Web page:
Next comes therapy. The therapist will determine the underlying cause of addiction and treat it at its root. They will suggest healthy coping mechanisms that replace the urge to use. 

After treatment is complete, they will follow through with aftercare that helps the patient adjust to healthy living. 

There are many recovery centers that can help you overcome addiction, but Atlanta Recovery Place takes an approach that sets us apart. We work out personalized treatment plans for our patients ensuring they get the help they need. We offer a variety of outpatient programs allowing clients to recover while participating in their everyday lives. 

OCD and drug addiction will lead you on a downward spiral. Call Atlanta Recovery Place to take the first steps in rehabilitation. We will get you on a path to a happier, healthier lifestyle. 

The Link Between PTSD and Addiction

The Link Between PTSD and Addiction

Many people experience traumatic events at some point in their lives, and most eventually overcome any associated agitation, anxiety, depression or other stress-related behaviors. For these people, the symptoms fade over time, but for some, reactions to trauma can linger, disrupting their lives or the lives of those who care about them. These reactions can be due to the development of a psychological disorder known as PTSD. Some people resort to substance abuse in an effort to cope with feelings of anxiety, fear and stress, which can lead to addiction. 

What Is PTSD?

Post-Traumatic Stress Disorder, or PTSD, is a psychological disorder that is generated by either experiencing or witnessing a traumatic event. It was once called “shell shock” to describe the reaction that combat soldiers experienced due to the intensity of their trauma in World War I; however, not only people who have experienced war can develop PTSD. Anyone who experiences a traumatic experience can be at risk for developing PTSD.

PTSD affects parts of the brain associated with memory and emotions. A healthy brain can differentiate between memories of past and present experiences, but the brain of a person with PTSD struggles to do so. A person with PTSD might react to a present event or environment that reminds them of past trauma and the brain then responds as though the person is still in the past, a traumatic moment, triggering anxiety, stress and fear.

Some symptoms of PTSD include:

  • Intrusive flashbacks and distressing memories
  • Nightmares
  • Reliving the traumatic event in one’s head
  • Feeling emotionally numb
  • Having a lack of interest in doing things once enjoyed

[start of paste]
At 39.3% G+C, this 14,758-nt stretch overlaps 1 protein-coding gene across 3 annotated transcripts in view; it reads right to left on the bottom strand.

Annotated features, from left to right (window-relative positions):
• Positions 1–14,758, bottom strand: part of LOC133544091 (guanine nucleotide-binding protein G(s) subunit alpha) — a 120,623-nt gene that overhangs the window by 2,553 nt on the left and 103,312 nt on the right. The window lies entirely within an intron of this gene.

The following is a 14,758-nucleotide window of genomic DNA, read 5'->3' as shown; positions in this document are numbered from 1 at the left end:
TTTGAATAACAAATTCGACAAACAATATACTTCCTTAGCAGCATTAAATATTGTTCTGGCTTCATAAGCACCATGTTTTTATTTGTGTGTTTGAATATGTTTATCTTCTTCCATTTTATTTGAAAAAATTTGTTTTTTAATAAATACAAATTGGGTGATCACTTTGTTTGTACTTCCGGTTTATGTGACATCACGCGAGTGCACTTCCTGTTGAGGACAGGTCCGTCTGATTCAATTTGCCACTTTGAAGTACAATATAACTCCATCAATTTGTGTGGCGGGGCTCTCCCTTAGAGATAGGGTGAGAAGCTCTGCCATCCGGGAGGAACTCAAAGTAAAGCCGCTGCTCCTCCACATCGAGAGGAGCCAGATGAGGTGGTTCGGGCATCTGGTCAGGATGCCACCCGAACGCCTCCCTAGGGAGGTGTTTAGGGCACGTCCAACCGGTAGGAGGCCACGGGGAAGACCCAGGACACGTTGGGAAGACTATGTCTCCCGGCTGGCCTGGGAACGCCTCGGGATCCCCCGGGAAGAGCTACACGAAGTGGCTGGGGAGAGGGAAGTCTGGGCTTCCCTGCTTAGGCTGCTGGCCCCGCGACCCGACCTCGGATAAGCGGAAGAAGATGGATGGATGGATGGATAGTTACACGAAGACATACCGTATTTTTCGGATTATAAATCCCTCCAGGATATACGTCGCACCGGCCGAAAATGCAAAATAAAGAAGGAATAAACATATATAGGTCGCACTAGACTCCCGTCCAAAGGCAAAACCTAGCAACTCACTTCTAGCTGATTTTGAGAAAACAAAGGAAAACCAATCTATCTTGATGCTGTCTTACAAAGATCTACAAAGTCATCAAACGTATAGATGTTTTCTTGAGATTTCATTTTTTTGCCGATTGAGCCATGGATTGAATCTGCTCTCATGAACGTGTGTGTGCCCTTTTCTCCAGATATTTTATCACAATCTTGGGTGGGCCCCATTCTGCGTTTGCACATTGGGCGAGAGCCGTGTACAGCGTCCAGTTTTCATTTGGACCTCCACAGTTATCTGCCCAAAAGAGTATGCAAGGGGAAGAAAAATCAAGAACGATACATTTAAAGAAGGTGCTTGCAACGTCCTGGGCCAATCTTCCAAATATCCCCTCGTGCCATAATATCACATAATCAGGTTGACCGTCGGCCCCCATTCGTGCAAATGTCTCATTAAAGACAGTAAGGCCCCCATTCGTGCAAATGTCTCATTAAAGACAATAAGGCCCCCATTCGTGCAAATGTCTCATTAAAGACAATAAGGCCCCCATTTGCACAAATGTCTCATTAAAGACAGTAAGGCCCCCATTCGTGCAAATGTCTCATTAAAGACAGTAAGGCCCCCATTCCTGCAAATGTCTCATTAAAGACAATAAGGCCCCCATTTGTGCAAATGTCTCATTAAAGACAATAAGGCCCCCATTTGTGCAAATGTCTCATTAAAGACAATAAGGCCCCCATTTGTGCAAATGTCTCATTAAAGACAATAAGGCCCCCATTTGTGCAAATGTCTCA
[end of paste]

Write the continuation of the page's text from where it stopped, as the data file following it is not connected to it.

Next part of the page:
• Avoiding anything that reminds one of the situation
  • Getting emotionally distressed when reminded of past a traumatic event
  • Emotions like shame, guilt, anger and mood disorders, including anxiety and depression
  • Feeling detached and/or hopeless
  • Difficulty remembering things

What Is Addiction?

Addiction is described as an excessive, compulsive use of a substance that is unable to be controlled. It is associated with a physical dependence and psychological need for the drug of choice that is revealed through unpleasant withdrawal symptoms if substance use is reduced or ceased. Psychological need or dependence refers to a psychological need to use a substance in order to relieve negative feelings or emotions.

People who battle addiction often face the stigma of being pleasure-seekers or lacking self-control; however, people often resort to substance abuse as a form of self-medication, to relieve other psychological problems, such as PTSD and its intrusive thoughts and feelings. 

The Link Between PTSD and Addiction

Research has found a strong link between PTSD and addiction. Nearly 50 percent of people with PTSD also have a co-occurring substance use disorder.

The connection between PTSD and addiction is based on the use of substances to distract or dampen symptoms of PTSD. One hallmark of PTSD is the great extent that people go to in order to avoid thinking about or feeling emotions related to the traumatic event experienced. Substance use is one way people with the condition are able to temporarily block unwanted feelings.

Aside from the obvious implications on one’s health, resorting to substance use in order to cope with any condition is risky. Substances become less effective over time, causing people to need to use more of the drug to achieve the same effect as before. Painful withdrawal symptoms can occur in addition to worsening symptoms of PTSD, which can lead to use of more of the substance, leading to addiction.

Substance abuse also hinders the treatment for any mental health condition, including PTSD. Treatment for PTSD can be particularly complicated by the use of drugs because recovery from PTSD requires a person to connect with thoughts, feelings and memories that they have tried so hard to avoid or suppress. Drugs can disrupt thinking and memory while numbing emotions, making it harder for people with PTSD to healthily process their trauma when in active addiction.